Caspar David Friedrich and the Northern European Sublime

The sublime in Romantic paintings were more than straightforward instances of Burke or Kant’s philosophies. Rather, they portrayed the abstracted notion of the tension between the powers of nature (and God) and the capacity of humans to comprehend and ponder over these powers. The Romantic artist who was most iconic of this was German landscape painter Caspar David Friedrich (1774-1840).

Friedrich represented the sublime as the unresolved mystery between humanity and divine nature. Romantic Germany was already inclined to mystical approaches of interpretation as 19th century Germany was going through a nationalistic endeavor of medieval revival. German Romantics believed that there was a uniqueness to the German soul that was best expressed in literature and the arts.4 Friedrich’s paintings place human life in contrast to expansive nature, making them “inhospitable, ancient, and timeless, and in them mankind looks almost like an alien creature.”5 There is a tension between mysterious nature and relatable mortality. Friedrich took traditional notions of ritual, pilgrimage, and church, and relocated them to ordinary encounters with nature. He personalized the experience of divinity in a secular world to a greater environment. Koerner’s comparison between Friedrich and Schlegel aptly describes the Romantics’ aspirations: “If Schlegel desired that his writings be Bibles, Friedrich fashions the Romantic painter’s corollary aspiration: that his canvases be altars.”6 However, Friedrich was not considered an influential Romantic artist until the 20th century as he was reclusive and his paintings ignited religious controversy for relocating the divine from the church to landscapes. Perhaps it is because his paintings portray so well humanity’s vulnerability against nature that they relate to the modern soul, bringing about a renewed interest.7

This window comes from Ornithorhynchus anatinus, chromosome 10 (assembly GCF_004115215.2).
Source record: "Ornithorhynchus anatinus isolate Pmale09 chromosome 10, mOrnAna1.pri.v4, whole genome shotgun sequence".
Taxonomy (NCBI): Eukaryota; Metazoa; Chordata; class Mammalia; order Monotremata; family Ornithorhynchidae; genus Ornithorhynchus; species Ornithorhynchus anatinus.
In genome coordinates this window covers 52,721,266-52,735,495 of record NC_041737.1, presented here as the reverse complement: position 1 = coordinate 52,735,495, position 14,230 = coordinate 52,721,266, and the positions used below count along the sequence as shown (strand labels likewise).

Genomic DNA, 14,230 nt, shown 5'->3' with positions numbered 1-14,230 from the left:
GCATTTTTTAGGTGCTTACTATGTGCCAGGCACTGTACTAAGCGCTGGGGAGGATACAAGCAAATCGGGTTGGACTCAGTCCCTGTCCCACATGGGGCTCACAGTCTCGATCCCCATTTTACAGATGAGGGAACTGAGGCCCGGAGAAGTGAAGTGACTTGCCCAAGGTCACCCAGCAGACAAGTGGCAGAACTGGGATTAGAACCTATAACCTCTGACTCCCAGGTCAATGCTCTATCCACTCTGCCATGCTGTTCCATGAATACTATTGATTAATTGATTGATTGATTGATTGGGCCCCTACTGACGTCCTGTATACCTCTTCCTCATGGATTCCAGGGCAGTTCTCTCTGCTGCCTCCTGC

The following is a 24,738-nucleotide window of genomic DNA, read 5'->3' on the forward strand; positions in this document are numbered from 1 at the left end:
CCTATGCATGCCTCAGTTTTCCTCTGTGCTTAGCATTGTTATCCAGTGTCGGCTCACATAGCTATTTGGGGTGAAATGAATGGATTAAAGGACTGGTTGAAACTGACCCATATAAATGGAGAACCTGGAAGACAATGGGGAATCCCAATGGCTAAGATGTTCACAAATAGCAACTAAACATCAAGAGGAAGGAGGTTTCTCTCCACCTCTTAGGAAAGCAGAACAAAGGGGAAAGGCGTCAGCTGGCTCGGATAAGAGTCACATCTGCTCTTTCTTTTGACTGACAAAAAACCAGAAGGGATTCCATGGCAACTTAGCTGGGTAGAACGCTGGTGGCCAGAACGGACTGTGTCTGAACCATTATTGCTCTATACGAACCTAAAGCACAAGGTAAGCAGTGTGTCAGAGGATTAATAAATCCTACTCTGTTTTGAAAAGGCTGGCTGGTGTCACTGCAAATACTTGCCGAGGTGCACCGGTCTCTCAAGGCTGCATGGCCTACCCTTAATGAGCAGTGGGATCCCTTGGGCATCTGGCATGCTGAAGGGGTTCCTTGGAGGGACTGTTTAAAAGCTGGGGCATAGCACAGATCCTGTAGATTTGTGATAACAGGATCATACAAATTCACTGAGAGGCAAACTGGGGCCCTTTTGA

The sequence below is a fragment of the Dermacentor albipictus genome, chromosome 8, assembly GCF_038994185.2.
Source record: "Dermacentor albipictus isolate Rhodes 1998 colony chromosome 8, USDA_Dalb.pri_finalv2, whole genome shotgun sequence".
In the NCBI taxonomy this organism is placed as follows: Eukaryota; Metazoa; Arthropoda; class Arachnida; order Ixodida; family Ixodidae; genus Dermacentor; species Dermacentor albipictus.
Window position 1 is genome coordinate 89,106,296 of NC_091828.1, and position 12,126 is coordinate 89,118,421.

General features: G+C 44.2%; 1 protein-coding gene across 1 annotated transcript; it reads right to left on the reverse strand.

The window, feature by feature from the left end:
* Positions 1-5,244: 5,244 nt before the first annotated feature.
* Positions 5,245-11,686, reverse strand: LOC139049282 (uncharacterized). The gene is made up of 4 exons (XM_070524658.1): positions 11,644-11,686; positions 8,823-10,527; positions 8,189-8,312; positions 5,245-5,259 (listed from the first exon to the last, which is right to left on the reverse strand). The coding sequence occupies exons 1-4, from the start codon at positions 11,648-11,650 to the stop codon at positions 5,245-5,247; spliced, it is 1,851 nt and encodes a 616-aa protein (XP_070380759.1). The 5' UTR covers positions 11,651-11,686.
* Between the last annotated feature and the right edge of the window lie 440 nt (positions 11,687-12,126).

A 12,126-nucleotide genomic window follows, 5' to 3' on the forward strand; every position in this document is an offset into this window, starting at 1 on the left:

Galerie Neue MeisterStaatliche Kunstsammlung Dresden
Caspar David Friedrich, Cross in the Mountains, 1808, Dresden New Masters Gallery. Friedrich’s most controversial painting.
Caspar David Friedrich, Wanderer above the Sea of Fog, 1818. Kunsthalle, Hamburg. This painting is often used as the icon of Romanticism and the sublime. Ironically, I think it’s a weak representative of Friedrich’s sense of the sublime.
Caspar David Friedrich
Caspar David Friedrich, Woman Before the Setting Sun, c. 1818, Museum Folkwang, Essen. Iconic of the solitary figure standing symmetrically before a vast landscape (she also looks like she’s channeling some mystical powers).
Caspar David Friedrich, Monk by the Sea, 1809-1810, National Gallery, Berlin. In my opinion, probably the most sublime of Friedrich’s paintings. The painting inverts illuminated nature with dark mystery as the lone monk stands diminutively in comparison to the expansive sea.